|Title||Chronic convection-enhanced delivery of topotecan for patients with recurrent glioblastoma: a first-in-patient, single-centre, single-arm, phase 1b trial.|
|Publication Type||Journal Article|
|Year of Publication||2022|
|Authors||Spinazzi EF, Argenziano MG, Upadhyayula PS, Banu MA, Neira JA, Higgins DMO, Wu PB, Pereira B, Mahajan A, Humala N, Al-Dalahmah O, Zhao W, Save AV, Gill BJA, Boyett DM, Marie T, Furnari JL, Sudhakar TD, Stopka SA, Regan MS, Catania V, Good L, Zacharoulis S, Behl M, Petridis P, Jambawalikar S, Mintz A, Lignelli A, Agar NYR, Sims PA, Welch MR, Lassman AB, Iwamoto FM, D'Amico RS, Grinband J, Canoll P, Bruce JN|
|Date Published||2022 Nov|
|Keywords||Convection, Glioblastoma, Glioma, Humans, Neoplasm Recurrence, Local, Topotecan|
BACKGROUND: Topotecan is cytotoxic to glioma cells but is clinically ineffective because of drug delivery limitations. Systemic delivery is limited by toxicity and insufficient brain penetrance, and, to date, convection-enhanced delivery (CED) has been restricted to a single treatment of restricted duration. To address this problem, we engineered a subcutaneously implanted catheter-pump system capable of repeated, chronic (prolonged, pulsatile) CED of topotecan into the brain and tested its safety and biological effects in patients with recurrent glioblastoma.
METHODS: We did a single-centre, open-label, single-arm, phase 1b clinical trial at Columbia University Irving Medical Center (New York, NY, USA). Eligible patients were at least 18 years of age with solitary, histologically confirmed recurrent glioblastoma showing radiographic progression after surgery, radiotherapy, and chemotherapy, and a Karnofsky Performance Status of at least 70. Five patients had catheters stereotactically implanted into the glioma-infiltrated peritumoural brain and connected to subcutaneously implanted pumps that infused 146 μM topotecan 200 μL/h for 48 h, followed by a 5-7-day washout period before the next infusion, with four total infusions. After the fourth infusion, the pump was removed and the tumour was resected. The primary endpoint of the study was safety of the treatment regimen as defined by presence of serious adverse events. Analyses were done in all treated patients. The trial is closed, and is registered with ClinicalTrials.gov, NCT03154996.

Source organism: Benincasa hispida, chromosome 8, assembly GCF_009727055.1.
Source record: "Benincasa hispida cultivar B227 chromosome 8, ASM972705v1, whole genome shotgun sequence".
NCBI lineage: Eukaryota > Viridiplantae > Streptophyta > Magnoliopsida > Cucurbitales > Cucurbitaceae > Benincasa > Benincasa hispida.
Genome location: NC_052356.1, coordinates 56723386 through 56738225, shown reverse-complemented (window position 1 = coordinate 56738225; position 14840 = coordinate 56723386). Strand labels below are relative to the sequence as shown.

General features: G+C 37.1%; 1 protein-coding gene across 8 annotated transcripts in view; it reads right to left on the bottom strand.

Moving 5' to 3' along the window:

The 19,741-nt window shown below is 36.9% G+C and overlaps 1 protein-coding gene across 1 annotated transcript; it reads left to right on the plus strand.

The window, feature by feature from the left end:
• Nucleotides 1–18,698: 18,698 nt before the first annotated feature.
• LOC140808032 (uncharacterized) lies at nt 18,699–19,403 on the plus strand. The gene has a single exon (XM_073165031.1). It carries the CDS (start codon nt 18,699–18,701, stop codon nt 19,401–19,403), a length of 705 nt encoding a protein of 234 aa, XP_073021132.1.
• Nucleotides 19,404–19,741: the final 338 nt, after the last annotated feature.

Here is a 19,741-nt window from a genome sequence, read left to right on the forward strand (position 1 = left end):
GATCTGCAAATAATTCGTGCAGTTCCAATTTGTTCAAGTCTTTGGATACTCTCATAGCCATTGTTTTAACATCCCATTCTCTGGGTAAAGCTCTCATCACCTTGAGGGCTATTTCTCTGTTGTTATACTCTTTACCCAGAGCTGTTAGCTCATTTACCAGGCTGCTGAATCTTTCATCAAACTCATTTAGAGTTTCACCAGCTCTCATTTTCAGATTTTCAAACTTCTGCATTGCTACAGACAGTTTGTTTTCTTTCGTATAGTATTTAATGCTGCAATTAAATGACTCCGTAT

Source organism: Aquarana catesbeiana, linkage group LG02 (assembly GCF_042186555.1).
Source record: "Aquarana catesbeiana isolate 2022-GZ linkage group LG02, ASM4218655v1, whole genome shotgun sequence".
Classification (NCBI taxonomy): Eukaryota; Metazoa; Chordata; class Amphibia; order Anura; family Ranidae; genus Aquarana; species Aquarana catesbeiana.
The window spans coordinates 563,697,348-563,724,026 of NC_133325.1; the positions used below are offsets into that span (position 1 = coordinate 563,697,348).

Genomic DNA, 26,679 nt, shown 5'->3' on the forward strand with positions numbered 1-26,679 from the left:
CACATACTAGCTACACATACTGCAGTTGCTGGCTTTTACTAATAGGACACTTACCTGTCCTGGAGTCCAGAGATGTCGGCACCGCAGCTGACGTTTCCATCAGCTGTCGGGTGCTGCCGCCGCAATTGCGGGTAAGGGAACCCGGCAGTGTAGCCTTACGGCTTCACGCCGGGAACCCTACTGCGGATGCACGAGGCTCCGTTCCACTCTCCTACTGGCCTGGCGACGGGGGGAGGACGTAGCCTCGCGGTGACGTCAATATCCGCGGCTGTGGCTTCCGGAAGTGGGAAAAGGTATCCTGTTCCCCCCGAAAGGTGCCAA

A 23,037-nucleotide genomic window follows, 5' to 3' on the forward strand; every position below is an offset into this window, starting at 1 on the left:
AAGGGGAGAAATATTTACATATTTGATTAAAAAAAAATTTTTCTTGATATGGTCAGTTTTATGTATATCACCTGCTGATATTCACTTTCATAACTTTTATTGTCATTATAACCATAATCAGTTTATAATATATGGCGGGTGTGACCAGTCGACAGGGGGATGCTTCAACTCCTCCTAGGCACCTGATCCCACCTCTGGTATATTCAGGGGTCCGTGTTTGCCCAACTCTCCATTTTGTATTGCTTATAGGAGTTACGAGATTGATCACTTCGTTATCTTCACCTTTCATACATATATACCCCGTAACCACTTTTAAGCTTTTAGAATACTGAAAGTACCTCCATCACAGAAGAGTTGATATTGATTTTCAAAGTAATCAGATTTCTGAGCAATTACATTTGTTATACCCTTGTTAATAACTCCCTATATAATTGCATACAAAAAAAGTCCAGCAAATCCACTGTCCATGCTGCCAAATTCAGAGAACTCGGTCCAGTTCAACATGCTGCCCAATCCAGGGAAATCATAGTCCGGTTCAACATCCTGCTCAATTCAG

FINDINGS: Between Jan 22, 2018, and July 8, 2019, chronic CED of topotecan was successfully completed safely in all five patients, and was well tolerated without substantial complications. The only grade 3 adverse event related to treatment was intraoperative supplemental motor area syndrome (one [20%] of five patients in the treatment group), and there were no grade 4 adverse events. Other serious adverse events were related to surgical resection and not the study treatment. Median follow-up was 12 months (IQR 10-17) from pump explant. Post-treatment tissue analysis showed that topotecan significantly reduced proliferating tumour cells in all five patients.
INTERPRETATION: In this small patient cohort, we showed that chronic CED of topotecan is a potentially safe and active therapy for recurrent glioblastoma. Our analysis provided a unique tissue-based assessment of treatment response without the need for large patient numbers. This novel delivery of topotecan overcomes limitations in delivery and treatment response assessment for patients with glioblastoma and could be applicable for other anti-glioma drugs or other CNS diseases. Further studies are warranted to determine the effect of this drug delivery approach on clinical outcomes.
FUNDING: US National Institutes of Health, The William Rhodes and Louise Tilzer Rhodes Center for Glioblastoma, the Michael Weiner Glioblastoma Research Into Treatment Fund, the Gary and Yael Fegel Foundation, and The Khatib Foundation.
|Alternate Journal||Lancet Oncol|
|PubMed Central ID||PMC9641975|
|Grant List||R38 CA231577 / CA / NCI NIH HHS / United States |
P30 CA013696 / CA / NCI NIH HHS / United States
R01 CA161404 / CA / NCI NIH HHS / United States
UL1 TR001873 / TR / NCATS NIH HHS / United States
P41 EB028741 / EB / NIBIB NIH HHS / United States
U54 CA210180 / CA / NCI NIH HHS / United States